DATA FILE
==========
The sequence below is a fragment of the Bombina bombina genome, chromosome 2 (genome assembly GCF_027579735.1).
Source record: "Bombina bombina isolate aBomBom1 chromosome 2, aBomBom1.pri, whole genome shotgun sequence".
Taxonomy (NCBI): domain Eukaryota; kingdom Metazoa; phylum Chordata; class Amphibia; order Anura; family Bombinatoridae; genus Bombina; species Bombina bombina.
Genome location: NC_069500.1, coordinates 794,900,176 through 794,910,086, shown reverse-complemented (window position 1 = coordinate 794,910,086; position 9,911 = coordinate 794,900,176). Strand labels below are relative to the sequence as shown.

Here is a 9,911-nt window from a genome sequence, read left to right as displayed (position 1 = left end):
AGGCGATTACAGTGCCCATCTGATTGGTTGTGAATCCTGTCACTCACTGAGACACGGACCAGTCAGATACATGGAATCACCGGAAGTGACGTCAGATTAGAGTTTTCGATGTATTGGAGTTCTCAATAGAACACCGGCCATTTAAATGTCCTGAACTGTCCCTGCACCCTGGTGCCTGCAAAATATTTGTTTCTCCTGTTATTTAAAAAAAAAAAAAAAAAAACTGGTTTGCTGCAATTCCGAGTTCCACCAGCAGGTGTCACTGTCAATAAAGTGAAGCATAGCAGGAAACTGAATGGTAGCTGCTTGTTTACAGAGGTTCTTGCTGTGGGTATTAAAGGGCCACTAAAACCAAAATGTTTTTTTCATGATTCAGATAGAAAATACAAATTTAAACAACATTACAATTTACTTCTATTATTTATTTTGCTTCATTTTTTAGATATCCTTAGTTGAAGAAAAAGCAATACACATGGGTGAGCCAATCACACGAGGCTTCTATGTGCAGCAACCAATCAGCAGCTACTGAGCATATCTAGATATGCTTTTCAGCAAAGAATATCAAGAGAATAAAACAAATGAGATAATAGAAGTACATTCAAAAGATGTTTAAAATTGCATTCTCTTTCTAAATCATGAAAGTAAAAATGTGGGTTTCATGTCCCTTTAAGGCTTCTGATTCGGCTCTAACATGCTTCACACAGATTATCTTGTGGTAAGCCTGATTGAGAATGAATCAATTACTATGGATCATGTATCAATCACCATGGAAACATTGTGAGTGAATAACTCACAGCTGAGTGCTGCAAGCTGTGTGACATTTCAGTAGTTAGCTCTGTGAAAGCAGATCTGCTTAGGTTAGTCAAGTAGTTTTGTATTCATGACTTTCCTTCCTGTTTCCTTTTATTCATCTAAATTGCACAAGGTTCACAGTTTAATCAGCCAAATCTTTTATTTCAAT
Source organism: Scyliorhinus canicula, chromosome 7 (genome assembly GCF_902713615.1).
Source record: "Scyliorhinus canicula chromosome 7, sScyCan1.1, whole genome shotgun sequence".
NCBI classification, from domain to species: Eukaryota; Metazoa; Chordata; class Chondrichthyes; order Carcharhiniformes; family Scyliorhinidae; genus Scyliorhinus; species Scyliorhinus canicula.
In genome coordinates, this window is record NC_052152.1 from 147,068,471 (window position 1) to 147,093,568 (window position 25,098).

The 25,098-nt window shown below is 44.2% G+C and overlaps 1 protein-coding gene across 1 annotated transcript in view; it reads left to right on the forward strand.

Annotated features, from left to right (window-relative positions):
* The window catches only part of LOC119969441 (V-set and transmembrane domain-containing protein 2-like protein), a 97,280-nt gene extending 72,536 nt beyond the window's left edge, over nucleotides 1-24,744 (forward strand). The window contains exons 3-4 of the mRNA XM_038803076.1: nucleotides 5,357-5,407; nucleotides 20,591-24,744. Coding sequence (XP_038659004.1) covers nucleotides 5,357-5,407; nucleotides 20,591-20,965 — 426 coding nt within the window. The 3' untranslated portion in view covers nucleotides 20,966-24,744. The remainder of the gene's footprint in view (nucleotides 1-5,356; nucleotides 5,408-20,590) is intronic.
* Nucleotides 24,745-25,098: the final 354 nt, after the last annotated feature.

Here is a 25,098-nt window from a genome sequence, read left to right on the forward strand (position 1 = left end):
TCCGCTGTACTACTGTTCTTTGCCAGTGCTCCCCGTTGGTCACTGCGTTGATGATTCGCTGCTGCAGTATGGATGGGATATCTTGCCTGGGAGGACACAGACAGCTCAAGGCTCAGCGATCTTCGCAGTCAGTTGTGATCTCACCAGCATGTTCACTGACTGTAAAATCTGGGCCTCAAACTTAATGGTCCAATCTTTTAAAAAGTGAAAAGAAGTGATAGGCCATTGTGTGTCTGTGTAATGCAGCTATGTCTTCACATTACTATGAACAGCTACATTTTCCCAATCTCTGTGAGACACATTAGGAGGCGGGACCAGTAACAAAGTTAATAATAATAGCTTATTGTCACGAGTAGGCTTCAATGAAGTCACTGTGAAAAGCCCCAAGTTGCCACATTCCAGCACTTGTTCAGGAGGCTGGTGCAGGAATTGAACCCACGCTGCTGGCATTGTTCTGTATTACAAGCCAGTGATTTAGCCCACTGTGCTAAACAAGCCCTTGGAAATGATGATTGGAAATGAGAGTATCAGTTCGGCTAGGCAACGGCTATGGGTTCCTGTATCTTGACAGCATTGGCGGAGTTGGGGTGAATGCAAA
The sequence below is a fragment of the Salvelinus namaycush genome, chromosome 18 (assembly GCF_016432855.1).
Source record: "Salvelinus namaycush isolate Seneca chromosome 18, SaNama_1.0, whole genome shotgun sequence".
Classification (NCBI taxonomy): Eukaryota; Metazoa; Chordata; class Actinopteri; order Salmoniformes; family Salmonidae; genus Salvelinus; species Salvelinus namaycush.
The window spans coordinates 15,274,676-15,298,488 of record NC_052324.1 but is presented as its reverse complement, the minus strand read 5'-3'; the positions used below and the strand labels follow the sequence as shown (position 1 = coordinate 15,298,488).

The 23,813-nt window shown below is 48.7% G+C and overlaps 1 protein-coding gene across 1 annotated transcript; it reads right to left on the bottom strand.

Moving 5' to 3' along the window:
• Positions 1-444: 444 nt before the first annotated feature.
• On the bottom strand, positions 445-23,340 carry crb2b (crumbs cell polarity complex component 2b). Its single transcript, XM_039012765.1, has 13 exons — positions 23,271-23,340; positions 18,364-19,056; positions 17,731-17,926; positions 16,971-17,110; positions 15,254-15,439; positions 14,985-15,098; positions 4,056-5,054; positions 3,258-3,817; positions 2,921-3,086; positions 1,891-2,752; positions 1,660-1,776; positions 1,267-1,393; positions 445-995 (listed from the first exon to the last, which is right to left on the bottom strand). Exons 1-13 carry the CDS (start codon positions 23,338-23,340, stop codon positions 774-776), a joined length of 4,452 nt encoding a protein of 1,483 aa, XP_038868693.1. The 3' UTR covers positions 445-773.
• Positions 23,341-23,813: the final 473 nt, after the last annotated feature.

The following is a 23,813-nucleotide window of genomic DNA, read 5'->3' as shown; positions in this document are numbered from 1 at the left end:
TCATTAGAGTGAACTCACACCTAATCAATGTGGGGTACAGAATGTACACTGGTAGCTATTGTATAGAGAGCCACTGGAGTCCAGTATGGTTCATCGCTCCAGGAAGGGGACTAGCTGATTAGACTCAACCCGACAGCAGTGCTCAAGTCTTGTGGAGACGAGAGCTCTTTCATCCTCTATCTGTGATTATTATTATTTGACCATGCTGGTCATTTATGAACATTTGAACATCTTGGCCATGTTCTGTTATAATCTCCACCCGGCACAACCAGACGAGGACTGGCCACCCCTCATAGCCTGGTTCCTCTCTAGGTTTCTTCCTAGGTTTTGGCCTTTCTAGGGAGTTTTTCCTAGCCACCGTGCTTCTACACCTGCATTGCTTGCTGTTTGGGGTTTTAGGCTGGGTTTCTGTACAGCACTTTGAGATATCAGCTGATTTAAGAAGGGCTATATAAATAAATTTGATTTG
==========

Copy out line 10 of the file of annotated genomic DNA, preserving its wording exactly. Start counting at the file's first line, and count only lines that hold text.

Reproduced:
In genome coordinates, this window is record NC_052152.1 from 147,068,471 (window position 1) to 147,093,568 (window position 25,098).